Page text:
Manipulating people into surrendering their personal information is a simple tactic that remains one of the biggest cyber threats to individuals and organizations. While this tactic has been used by scammers and thieves for a long time, the ubiquity of computers and networks has spawned a new, virtual version of this age-old swindling — social engineering.
Social engineering, in its simplest form, is the use of deception to trick people into revealing their personal information. Social engineers exploit the naiveté or ignorance of their victims and convince them to take actions that facilitate an attack. When done well, victims are not even aware that their own actions were harmful to themselves.
No one is entirely safe from the manipulation and threats of social engineering. Even CIA Director John Brennan has fallen victim. In late 2015 a teenager was able to hack into his AOL account by using a fabricated employee code to trick someone into revealing Brennan’s personal account information.
Once hackers obtain your personal data, the damage they are able to do can be severe. In the infamous 2014 Sony hack, cyber criminals were able to access Sony’s network after deciphering login information through use of spoofed Apple ID verification forms and the LinkedIn profiles of employees. This hack ultimately cost Sony almost $35 million.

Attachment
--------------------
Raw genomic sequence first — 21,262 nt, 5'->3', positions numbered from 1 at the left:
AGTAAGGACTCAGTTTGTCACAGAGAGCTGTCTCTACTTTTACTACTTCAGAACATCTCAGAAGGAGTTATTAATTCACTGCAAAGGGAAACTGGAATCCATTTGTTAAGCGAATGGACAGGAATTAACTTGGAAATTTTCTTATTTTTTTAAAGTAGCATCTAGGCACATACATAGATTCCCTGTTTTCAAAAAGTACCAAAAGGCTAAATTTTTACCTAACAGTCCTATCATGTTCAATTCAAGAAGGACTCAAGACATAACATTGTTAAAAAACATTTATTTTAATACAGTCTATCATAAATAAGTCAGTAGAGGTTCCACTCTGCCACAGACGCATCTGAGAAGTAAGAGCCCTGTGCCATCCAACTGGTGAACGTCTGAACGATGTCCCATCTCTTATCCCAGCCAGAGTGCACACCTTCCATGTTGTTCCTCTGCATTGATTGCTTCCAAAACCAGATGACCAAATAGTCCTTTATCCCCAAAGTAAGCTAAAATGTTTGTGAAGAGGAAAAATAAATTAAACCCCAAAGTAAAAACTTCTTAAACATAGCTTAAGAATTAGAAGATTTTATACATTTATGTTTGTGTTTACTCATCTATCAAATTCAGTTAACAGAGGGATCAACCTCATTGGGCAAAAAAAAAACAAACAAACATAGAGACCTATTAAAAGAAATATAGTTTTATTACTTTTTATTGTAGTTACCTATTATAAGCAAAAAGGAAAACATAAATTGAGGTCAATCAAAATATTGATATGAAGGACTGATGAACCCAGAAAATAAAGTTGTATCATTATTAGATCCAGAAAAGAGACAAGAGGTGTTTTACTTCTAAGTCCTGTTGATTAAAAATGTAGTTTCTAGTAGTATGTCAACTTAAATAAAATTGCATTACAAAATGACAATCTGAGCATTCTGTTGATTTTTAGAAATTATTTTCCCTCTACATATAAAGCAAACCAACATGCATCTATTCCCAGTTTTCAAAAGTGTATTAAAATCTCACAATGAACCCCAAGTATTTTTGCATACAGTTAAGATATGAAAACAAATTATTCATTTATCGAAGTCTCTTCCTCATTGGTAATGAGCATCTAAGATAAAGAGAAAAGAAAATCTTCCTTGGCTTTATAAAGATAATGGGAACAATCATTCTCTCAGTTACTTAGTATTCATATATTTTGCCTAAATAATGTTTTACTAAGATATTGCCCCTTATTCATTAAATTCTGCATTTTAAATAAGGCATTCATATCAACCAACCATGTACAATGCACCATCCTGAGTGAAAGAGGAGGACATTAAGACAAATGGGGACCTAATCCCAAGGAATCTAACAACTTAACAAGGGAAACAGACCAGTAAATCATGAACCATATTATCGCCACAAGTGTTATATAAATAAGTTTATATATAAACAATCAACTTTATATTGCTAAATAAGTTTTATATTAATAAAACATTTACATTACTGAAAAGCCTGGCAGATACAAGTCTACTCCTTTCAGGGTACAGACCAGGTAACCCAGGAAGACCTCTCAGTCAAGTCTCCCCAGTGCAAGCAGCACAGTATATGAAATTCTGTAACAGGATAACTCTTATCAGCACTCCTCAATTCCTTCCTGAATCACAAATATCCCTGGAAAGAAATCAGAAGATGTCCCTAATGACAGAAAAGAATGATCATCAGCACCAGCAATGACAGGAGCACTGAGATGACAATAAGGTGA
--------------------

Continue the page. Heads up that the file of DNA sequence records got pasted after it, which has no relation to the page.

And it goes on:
How hackers gain access
Numerous avenues exist for social engineering attacks. The table below shows some of the most popular social engineering exploits today, along with some preventative measures you may be able to use to guard against them.
Despite hackers’ resourcefulness and frequent success in social engineering attacks, there are many things individuals can do to reduce their susceptibility to breaches.
- First, combat social engineering attacks with awareness. People are less likely to become victims if they are informed and alert. Employees are prime targets for social engineering attacks, so it is imperative to train them on cybersecurity awareness as a company’s first line of defense. This means teaching employees to not open suspicious emails or links from untrusted sources, and to closely guard their confidential information.
- Next, limit employee access to data. Even if an attack is successful, the damage of a breach can be contained if information is compartmentalized—i.e. if each employee is granted access ONLY to those parts of the network they need to do their specific duties. For example, if an employee works in accounting, there is little need for him to have access to the design team’s network. Doing this ensures that one successful hack via a single point of entry will not compromise the entire network.
- Finally, install the most up-to-date security software and services and keep them regularly updated. Some of the most infamous malware out there is often installed willingly (albeit unknowingly) by the user. Malicious files appear as email attachments (usually as PDF files from reputable sources) and users install them by opening the files. Up-to-date security software could recognize files like these that attempt to run executables and thus prevent the entire scenario from unfolding.
Overall, it seems daunting to be able to defend against highly talented and specialized hackers. But hackers’ primary targets in social engineering are people – not computers. That means simply being aware of common social engineering tactics and the steps that can be taken to mitigate risks puts you on equal footing with even the most technically-savvy hackers.